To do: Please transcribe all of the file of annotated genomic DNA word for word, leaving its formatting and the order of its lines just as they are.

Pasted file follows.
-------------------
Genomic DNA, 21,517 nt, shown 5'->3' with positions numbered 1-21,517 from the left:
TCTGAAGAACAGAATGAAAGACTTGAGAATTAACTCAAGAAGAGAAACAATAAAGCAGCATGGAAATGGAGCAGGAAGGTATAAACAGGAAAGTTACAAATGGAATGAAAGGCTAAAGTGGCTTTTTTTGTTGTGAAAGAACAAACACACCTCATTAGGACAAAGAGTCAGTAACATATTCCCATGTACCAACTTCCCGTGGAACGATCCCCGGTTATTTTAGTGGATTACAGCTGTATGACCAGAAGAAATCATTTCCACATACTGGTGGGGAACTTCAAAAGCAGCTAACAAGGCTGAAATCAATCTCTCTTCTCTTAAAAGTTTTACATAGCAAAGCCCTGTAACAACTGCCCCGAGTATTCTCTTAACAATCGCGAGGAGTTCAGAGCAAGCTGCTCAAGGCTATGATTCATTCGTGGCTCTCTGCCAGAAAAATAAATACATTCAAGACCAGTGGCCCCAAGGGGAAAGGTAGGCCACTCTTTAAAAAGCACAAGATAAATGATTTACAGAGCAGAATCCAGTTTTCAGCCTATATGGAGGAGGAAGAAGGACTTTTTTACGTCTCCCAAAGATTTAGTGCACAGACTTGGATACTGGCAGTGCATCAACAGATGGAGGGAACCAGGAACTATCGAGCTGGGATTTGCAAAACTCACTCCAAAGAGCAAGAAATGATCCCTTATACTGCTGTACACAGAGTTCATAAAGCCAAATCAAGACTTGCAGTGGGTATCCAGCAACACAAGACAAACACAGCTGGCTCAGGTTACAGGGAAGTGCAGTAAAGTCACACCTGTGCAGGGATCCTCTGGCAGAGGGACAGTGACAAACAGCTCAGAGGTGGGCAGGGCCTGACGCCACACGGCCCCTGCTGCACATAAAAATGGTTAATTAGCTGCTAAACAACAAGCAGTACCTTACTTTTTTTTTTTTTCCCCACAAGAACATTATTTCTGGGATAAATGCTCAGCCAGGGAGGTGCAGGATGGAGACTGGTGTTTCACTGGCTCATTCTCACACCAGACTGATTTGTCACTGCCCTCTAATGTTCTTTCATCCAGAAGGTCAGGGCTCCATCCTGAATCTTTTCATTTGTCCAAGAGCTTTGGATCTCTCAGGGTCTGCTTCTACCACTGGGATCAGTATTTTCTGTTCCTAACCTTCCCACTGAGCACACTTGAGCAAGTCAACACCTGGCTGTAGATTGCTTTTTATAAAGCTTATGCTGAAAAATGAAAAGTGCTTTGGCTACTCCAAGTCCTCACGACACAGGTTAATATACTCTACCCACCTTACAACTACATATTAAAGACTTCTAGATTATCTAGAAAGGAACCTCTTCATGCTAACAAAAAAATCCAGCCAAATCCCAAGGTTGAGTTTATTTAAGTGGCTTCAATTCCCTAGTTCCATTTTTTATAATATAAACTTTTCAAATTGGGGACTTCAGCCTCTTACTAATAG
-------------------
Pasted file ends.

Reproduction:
Genomic DNA, 21,517 nt, shown 5'->3' with positions numbered 1-21,517 from the left:
TCTGAAGAACAGAATGAAAGACTTGAGAATTAACTCAAGAAGAGAAACAATAAAGCAGCATGGAAATGGAGCAGGAAGGTATAAACAGGAAAGTTACAAATGGAATGAAAGGCTAAAGTGGCTTTTTTTGTTGTGAAAGAACAAACACACCTCATTAGGACAAAGAGTCAGTAACATATTCCCATGTACCAACTTCCCGTGGAACGATCCCCGGTTATTTTAGTGGATTACAGCTGTATGACCAGAAGAAATCATTTCCACATACTGGTGGGGAACTTCAAAAGCAGCTAACAAGGCTGAAATCAATCTCTCTTCTCTTAAAAGTTTTACATAGCAAAGCCCTGTAACAACTGCCCCGAGTATTCTCTTAACAATCGCGAGGAGTTCAGAGCAAGCTGCTCAAGGCTATGATTCATTCGTGGCTCTCTGCCAGAAAAATAAATACATTCAAGACCAGTGGCCCCAAGGGGAAAGGTAGGCCACTCTTTAAAAAGCACAAGATAAATGATTTACAGAGCAGAATCCAGTTTTCAGCCTATATGGAGGAGGAAGAAGGACTTTTTTACGTCTCCCAAAGATTTAGTGCACAGACTTGGATACTGGCAGTGCATCAACAGATGGAGGGAACCAGGAACTATCGAGCTGGGATTTGCAAAACTCACTCCAAAGAGCAAGAAATGATCCCTTATACTGCTGTACACAGAGTTCATAAAGCCAAATCAAGACTTGCAGTGGGTATCCAGCAACACAAGACAAACACAGCTGGCTCAGGTTACAGGGAAGTGCAGTAAAGTCACACCTGTGCAGGGATCCTCTGGCAGAGGGACAGTGACAAACAGCTCAGAGGTGGGCAGGGCCTGACGCCACACGGCCCCTGCTGCACATAAAAATGGTTAATTAGCTGCTAAACAACAAGCAGTACCTTACTTTTTTTTTTTTTCCCCACAAGAACATTATTTCTGGGATAAATGCTCAGCCAGGGAGGTGCAGGATGGAGACTGGTGTTTCACTGGCTCATTCTCACACCAGACTGATTTGTCACTGCCCTCTAATGTTCTTTCATCCAGAAGGTCAGGGCTCCATCCTGAATCTTTTCATTTGTCCAAGAGCTTTGGATCTCTCAGGGTCTGCTTCTACCACTGGGATCAGTATTTTCTGTTCCTAACCTTCCCACTGAGCACACTTGAGCAAGTCAACACCTGGCTGTAGATTGCTTTTTATAAAGCTTATGCTGAAAAATGAAAAGTGCTTTGGCTACTCCAAGTCCTCACGACACAGGTTAATATACTCTACCCACCTTACAACTACATATTAAAGACTTCTAGATTATCTAGAAAGGAACCTCTTCATGCTAACAAAAAAATCCAGCCAAATCCCAAGGTTGAGTTTATTTAAGTGGCTTCAATTCCCTAGTTCCATTTTTTATAATATAAACTTTTCAAATTGGGGACTTCAGCCTCTTACTAATAG